Academic journal article The Hastings Center Report
The Cases Philosophers Have Dreamt Of
In the Field Notes at the very front of this issue, my colleague Bruce Jennings describes the "double agency" he sought to cultivate in himself during his research on hospice and palliative care. On the one hand, in order to really understand hospice and palliative care, he wanted some insider access to the organizations providing it and the treatment settings where it is provided. On the other hand, he wanted to maintain a "critical distance" from these organizations and caregivers. He sought to be both insider and outsider--and having some level of insider status was necessary, he says, for being a good outsider. A bioethicist ought to be in both places.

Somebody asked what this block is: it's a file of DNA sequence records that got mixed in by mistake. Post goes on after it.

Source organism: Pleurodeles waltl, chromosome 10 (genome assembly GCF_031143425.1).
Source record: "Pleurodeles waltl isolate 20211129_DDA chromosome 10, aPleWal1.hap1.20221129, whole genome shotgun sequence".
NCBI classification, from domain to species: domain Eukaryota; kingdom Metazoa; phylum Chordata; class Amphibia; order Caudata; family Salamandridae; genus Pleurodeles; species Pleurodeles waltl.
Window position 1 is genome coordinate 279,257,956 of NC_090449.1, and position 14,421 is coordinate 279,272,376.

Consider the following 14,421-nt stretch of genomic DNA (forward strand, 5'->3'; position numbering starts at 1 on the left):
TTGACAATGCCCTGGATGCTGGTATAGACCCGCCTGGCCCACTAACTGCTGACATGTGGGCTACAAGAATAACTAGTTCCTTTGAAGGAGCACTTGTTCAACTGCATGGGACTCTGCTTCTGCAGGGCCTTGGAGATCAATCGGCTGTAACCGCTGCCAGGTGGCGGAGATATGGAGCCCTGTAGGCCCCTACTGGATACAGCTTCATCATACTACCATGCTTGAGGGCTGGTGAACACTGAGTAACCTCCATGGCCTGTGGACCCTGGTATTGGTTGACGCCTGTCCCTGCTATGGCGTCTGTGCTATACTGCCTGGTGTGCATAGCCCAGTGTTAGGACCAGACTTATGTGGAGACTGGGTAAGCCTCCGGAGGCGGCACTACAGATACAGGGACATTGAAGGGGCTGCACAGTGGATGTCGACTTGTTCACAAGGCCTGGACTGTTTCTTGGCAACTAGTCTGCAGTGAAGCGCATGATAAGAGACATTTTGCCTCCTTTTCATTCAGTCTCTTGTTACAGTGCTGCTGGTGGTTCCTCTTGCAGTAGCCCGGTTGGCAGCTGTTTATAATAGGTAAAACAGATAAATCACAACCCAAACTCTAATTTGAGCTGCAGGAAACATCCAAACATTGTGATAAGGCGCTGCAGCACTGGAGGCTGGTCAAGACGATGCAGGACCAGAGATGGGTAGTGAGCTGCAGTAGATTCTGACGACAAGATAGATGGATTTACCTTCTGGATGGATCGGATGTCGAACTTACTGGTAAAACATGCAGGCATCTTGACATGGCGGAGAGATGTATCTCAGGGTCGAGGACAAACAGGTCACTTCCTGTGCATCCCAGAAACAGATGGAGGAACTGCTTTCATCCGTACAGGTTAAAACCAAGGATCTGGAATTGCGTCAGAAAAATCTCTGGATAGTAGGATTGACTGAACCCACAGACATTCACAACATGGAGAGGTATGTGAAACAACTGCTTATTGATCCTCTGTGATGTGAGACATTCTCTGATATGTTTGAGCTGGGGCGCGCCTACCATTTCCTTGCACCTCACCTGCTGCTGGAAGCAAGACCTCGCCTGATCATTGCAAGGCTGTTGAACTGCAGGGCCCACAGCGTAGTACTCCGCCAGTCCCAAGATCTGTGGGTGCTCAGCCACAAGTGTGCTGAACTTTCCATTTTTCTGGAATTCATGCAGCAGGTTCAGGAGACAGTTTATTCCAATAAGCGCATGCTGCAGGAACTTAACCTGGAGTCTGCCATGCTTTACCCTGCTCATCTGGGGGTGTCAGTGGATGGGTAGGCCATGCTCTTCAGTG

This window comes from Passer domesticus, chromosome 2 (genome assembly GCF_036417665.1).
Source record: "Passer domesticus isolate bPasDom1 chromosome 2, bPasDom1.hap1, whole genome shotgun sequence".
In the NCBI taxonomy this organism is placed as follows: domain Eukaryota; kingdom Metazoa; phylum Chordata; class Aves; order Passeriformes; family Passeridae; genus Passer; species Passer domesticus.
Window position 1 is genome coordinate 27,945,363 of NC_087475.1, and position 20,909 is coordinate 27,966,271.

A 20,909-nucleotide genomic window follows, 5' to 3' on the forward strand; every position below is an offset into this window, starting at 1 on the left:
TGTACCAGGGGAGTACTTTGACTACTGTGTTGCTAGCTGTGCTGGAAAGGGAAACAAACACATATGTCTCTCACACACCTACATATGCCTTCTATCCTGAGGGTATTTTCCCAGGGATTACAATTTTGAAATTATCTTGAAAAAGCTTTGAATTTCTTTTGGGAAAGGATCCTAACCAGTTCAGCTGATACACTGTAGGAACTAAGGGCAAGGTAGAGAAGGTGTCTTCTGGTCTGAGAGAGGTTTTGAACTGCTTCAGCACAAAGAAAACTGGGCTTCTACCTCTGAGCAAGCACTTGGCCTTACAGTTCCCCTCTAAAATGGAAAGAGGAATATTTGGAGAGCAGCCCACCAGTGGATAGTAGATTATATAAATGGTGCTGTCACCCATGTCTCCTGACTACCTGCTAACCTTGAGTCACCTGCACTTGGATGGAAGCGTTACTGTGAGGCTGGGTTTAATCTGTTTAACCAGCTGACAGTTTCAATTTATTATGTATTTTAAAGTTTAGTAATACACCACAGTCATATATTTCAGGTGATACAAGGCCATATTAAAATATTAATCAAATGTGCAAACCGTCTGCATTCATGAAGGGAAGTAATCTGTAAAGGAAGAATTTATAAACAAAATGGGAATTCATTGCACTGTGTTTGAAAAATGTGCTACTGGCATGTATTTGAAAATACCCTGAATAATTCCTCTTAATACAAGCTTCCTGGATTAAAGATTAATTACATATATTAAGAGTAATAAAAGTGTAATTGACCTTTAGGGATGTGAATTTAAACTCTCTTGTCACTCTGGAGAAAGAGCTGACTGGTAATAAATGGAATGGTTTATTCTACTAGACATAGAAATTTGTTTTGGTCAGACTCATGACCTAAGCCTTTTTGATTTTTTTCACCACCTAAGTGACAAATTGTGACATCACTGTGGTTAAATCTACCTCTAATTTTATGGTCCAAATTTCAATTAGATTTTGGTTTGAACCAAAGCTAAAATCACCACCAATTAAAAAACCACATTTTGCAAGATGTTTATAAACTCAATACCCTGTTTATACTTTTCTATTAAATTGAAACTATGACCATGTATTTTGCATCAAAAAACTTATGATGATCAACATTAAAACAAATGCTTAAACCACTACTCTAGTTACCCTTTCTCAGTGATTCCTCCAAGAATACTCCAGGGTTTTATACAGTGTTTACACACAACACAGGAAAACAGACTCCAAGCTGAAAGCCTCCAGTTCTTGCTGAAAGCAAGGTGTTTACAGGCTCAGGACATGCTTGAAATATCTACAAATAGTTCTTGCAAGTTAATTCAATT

The insider-outsider problem is in full bloom. One of the most heated arguments among bioethicists over the last few years has been over whether and in what way bioethicists can claim to have "critical distance" from medicine, research, and biotechnology if they have relationships--financial relationships, in particular--with those who provide care, conduct research, and market new technologies. The Report tries to balance competing considerations on this point. In our instructions to authors we ask for a disclosure of any financial interests that bear on the topic of the article. In some cases we would reject articles by authors who have these conflicts of interest, but the lead article in this issue makes clear, we will sometimes publish them. Ezekiel Emanuel, the corresponding author of the article, discloses a handful of financial relationships with companies that conduct research of the sort that the article examines. …